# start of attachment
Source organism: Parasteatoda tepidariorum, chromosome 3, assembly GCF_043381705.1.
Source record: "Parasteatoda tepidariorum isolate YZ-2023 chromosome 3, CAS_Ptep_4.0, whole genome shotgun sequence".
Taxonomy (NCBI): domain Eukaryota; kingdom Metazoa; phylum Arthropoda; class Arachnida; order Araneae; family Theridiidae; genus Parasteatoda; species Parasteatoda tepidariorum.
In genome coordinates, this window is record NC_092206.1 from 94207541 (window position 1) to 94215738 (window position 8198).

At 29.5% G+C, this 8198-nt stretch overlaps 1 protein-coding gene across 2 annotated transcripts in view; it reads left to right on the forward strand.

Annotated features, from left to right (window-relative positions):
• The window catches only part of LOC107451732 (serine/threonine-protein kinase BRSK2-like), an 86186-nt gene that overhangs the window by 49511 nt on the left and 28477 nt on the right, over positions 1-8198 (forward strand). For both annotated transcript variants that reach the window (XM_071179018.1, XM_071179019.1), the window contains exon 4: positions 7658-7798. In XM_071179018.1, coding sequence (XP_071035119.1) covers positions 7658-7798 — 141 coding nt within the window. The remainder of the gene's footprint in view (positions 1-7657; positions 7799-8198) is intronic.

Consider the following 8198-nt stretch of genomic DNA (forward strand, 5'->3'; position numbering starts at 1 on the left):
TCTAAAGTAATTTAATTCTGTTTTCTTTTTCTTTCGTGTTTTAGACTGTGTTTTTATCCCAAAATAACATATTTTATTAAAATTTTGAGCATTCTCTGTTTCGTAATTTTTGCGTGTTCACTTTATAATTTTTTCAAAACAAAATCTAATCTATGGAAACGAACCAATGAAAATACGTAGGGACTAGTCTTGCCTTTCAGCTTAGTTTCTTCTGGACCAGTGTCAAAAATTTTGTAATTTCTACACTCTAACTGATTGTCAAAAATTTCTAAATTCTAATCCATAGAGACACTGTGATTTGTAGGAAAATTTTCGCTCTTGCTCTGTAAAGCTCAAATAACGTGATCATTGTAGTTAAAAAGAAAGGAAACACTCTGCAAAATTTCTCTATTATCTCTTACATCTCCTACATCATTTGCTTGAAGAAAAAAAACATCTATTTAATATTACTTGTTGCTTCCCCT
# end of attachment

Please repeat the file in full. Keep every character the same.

Source organism: Parasteatoda tepidariorum, chromosome 3, assembly GCF_043381705.1.
Source record: "Parasteatoda tepidariorum isolate YZ-2023 chromosome 3, CAS_Ptep_4.0, whole genome shotgun sequence".
Taxonomy (NCBI): domain Eukaryota; kingdom Metazoa; phylum Arthropoda; class Arachnida; order Araneae; family Theridiidae; genus Parasteatoda; species Parasteatoda tepidariorum.
In genome coordinates, this window is record NC_092206.1 from 94207541 (window position 1) to 94215738 (window position 8198).

At 29.5% G+C, this 8198-nt stretch overlaps 1 protein-coding gene across 2 annotated transcripts in view; it reads left to right on the forward strand.

Annotated features, from left to right (window-relative positions):
• The window catches only part of LOC107451732 (serine/threonine-protein kinase BRSK2-like), an 86186-nt gene that overhangs the window by 49511 nt on the left and 28477 nt on the right, over positions 1-8198 (forward strand). For both annotated transcript variants that reach the window (XM_071179018.1, XM_071179019.1), the window contains exon 4: positions 7658-7798. In XM_071179018.1, coding sequence (XP_071035119.1) covers positions 7658-7798 — 141 coding nt within the window. The remainder of the gene's footprint in view (positions 1-7657; positions 7799-8198) is intronic.

Consider the following 8198-nt stretch of genomic DNA (forward strand, 5'->3'; position numbering starts at 1 on the left):
TCTAAAGTAATTTAATTCTGTTTTCTTTTTCTTTCGTGTTTTAGACTGTGTTTTTATCCCAAAATAACATATTTTATTAAAATTTTGAGCATTCTCTGTTTCGTAATTTTTGCGTGTTCACTTTATAATTTTTTCAAAACAAAATCTAATCTATGGAAACGAACCAATGAAAATACGTAGGGACTAGTCTTGCCTTTCAGCTTAGTTTCTTCTGGACCAGTGTCAAAAATTTTGTAATTTCTACACTCTAACTGATTGTCAAAAATTTCTAAATTCTAATCCATAGAGACACTGTGATTTGTAGGAAAATTTTCGCTCTTGCTCTGTAAAGCTCAAATAACGTGATCATTGTAGTTAAAAAGAAAGGAAACACTCTGCAAAATTTCTCTATTATCTCTTACATCTCCTACATCATTTGCTTGAAGAAAAAAAACATCTATTTAATATTACTTGTTGCTTCCCCT